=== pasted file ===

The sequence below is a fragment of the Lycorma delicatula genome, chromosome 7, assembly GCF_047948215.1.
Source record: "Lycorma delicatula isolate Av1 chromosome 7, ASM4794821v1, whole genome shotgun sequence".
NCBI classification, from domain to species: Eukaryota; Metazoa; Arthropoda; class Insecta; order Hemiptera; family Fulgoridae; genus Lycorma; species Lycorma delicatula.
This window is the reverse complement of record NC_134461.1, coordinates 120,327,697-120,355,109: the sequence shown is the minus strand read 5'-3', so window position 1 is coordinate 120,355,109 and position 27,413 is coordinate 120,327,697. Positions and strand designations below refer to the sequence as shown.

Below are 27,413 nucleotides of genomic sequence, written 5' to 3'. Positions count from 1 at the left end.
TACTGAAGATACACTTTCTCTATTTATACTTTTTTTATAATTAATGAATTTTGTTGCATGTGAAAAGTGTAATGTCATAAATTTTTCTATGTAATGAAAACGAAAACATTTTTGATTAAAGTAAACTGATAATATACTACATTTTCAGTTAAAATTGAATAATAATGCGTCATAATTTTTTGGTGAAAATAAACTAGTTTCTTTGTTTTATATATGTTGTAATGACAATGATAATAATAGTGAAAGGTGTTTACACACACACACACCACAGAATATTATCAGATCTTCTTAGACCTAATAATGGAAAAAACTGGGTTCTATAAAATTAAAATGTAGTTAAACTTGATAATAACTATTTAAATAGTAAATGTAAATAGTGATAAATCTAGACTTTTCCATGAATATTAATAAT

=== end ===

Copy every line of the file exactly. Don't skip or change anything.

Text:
The sequence below is a fragment of the Lycorma delicatula genome, chromosome 7, assembly GCF_047948215.1.
Source record: "Lycorma delicatula isolate Av1 chromosome 7, ASM4794821v1, whole genome shotgun sequence".
NCBI classification, from domain to species: Eukaryota; Metazoa; Arthropoda; class Insecta; order Hemiptera; family Fulgoridae; genus Lycorma; species Lycorma delicatula.
This window is the reverse complement of record NC_134461.1, coordinates 120,327,697-120,355,109: the sequence shown is the minus strand read 5'-3', so window position 1 is coordinate 120,355,109 and position 27,413 is coordinate 120,327,697. Positions and strand designations below refer to the sequence as shown.

Below are 27,413 nucleotides of genomic sequence, written 5' to 3'. Positions count from 1 at the left end.
TACTGAAGATACACTTTCTCTATTTATACTTTTTTTATAATTAATGAATTTTGTTGCATGTGAAAAGTGTAATGTCATAAATTTTTCTATGTAATGAAAACGAAAACATTTTTGATTAAAGTAAACTGATAATATACTACATTTTCAGTTAAAATTGAATAATAATGCGTCATAATTTTTTGGTGAAAATAAACTAGTTTCTTTGTTTTATATATGTTGTAATGACAATGATAATAATAGTGAAAGGTGTTTACACACACACACACCACAGAATATTATCAGATCTTCTTAGACCTAATAATGGAAAAAACTGGGTTCTATAAAATTAAAATGTAGTTAAACTTGATAATAACTATTTAAATAGTAAATGTAAATAGTGATAAATCTAGACTTTTCCATGAATATTAATAAT